Tesla may have found a way to boost its own market

by / Monday, 09 June 2014 / Published in Smartgrid-CI Blog

We now know about the “controversial” step forward Elon Musk promised he would take.

While five states are fighting to get Tesla’s $5B battery factory, Tesla founder Elon Musk promised that supercharger patents will be open. This means that anybody who wants to do development around this technology will be able to use it, very likely for a fee. This decision is important for three reasons:

1)      The electric car industry is not about batteries and wheels but about a whole environment in the development of which broad availability of charging stations is essential. Charging requires establishing numerous electric and connection rules. Fighting around these rules is a serious impediment to the development and installation of charging stations. This decision could have an impact on the whole charging industry.

2)      Tesla thinks it has a competitive advantage in charging technology and making the technology available will help the company keep ahead of the curve in triggering third party developments and, more importantly, it will give it a chance to control its market; in an ideal world, all chargers will become “Tesla compliant/compatible”.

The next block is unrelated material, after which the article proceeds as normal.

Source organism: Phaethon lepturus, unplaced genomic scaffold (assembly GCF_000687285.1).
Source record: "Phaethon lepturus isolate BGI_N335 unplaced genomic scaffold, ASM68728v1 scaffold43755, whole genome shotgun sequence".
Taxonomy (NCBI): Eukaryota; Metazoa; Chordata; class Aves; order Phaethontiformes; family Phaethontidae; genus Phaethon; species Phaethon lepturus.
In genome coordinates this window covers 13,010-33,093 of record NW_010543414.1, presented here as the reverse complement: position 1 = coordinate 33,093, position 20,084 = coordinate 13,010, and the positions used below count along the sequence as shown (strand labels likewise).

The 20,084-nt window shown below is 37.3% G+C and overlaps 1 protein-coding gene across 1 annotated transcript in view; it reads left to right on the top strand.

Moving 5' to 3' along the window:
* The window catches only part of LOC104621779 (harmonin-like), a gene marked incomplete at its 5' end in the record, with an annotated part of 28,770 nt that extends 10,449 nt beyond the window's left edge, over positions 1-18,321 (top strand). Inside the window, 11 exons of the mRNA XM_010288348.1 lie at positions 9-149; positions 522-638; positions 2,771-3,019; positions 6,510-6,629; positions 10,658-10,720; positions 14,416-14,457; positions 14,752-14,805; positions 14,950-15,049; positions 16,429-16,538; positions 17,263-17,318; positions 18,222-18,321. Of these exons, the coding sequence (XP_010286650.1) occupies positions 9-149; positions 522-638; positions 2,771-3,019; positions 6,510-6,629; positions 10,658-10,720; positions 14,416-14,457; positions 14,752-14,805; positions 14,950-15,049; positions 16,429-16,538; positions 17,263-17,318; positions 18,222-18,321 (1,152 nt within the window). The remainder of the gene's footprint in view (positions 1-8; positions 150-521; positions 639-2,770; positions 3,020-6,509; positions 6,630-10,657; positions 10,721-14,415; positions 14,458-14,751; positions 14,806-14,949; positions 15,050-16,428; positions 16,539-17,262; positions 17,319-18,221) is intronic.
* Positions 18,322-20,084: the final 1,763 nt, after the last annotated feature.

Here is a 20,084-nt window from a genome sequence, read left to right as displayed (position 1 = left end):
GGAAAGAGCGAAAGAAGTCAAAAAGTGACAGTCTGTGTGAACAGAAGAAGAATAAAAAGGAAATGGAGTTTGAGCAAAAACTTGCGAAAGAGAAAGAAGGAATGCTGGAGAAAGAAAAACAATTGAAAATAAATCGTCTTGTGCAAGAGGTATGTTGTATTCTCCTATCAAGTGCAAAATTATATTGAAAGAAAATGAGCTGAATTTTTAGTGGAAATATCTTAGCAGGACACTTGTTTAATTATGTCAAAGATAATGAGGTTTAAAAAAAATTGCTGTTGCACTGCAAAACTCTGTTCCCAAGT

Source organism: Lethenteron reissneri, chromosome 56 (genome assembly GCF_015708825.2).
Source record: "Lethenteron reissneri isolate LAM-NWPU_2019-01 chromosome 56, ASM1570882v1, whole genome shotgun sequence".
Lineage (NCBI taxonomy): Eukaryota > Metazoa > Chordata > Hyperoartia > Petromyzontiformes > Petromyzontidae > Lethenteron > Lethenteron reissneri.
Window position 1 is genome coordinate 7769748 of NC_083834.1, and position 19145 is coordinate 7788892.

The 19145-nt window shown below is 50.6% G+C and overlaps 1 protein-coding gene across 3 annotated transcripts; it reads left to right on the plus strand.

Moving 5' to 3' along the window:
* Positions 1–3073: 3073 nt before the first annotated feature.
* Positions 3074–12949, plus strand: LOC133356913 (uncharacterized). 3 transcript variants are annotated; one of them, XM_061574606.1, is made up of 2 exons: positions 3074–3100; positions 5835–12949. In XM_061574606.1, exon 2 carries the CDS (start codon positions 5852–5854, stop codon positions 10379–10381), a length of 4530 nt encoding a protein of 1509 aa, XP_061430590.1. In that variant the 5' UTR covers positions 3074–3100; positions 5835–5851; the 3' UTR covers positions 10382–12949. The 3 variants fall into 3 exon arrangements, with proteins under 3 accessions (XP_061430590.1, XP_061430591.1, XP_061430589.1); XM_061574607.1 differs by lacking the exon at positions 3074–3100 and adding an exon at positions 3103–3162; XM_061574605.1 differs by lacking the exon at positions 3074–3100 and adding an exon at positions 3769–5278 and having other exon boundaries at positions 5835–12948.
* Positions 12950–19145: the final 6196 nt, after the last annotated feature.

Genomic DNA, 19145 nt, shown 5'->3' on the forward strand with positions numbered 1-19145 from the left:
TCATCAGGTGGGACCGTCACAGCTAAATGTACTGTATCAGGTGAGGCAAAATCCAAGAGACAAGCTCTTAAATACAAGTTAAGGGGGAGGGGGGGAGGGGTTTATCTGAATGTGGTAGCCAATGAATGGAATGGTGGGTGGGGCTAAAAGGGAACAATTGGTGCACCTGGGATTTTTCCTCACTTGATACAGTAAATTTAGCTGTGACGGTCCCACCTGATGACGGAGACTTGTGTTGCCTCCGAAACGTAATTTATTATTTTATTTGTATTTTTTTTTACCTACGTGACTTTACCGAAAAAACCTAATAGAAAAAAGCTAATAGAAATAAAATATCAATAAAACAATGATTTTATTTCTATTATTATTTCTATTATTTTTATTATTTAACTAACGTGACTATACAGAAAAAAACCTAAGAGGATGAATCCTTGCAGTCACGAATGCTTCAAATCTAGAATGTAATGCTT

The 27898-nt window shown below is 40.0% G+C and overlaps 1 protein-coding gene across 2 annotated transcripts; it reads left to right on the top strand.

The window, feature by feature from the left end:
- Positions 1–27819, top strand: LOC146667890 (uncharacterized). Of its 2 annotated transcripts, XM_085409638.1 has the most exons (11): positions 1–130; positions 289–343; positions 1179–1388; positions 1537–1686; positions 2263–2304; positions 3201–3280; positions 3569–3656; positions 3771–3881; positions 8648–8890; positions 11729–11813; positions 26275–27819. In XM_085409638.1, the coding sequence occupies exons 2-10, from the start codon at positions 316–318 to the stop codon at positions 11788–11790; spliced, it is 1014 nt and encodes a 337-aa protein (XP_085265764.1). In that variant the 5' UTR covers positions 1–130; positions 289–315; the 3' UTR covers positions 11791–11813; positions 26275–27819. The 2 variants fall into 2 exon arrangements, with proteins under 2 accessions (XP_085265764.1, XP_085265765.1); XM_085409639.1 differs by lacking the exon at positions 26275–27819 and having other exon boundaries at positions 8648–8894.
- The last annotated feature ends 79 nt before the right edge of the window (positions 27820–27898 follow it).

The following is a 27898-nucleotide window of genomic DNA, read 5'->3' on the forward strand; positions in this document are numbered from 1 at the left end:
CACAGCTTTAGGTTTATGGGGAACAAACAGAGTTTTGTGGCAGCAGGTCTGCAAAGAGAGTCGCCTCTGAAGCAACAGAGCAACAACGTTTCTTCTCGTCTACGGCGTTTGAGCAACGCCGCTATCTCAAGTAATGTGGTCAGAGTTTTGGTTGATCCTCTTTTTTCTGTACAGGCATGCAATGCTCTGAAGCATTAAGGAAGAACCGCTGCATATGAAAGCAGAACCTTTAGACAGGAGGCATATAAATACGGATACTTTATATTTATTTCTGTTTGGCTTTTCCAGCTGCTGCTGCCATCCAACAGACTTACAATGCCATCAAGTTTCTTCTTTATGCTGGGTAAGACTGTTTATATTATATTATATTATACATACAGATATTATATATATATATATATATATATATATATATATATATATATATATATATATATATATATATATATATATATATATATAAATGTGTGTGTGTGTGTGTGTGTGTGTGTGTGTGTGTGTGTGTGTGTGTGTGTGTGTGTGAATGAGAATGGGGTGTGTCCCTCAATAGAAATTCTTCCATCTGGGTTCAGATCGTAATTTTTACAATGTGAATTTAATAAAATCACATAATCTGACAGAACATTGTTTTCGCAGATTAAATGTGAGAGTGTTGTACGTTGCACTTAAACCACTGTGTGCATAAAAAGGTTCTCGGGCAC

3)      Tesla confirms that its core business is electric vehicles.

Elon Musk probably learned the lessons from the numerous companies in the past that unsuccessfully choose a proprietary strategy vs. an open strategy; Sony Betamax vs. VHS and IBM PS2 against the PC being two of the best known cases.

No doubt the EV market needs a boost. Will this decision be enough? At the end of the day, customers need to like the product. Making more supercharging stations available is one good step forward but the EV market will not take off as a mass market as long as EV’s will have limited autonomy and will cost an arm and a leg. According to Tesla a charge from a superchargers offer up to 170 miles of autonomy (to a Tesla car) in 30 minutes of charging. It is better than most conventional car/charger combination but not enough yet to turn EV’s into a mass market; too short an autonomy for too much time of charging.

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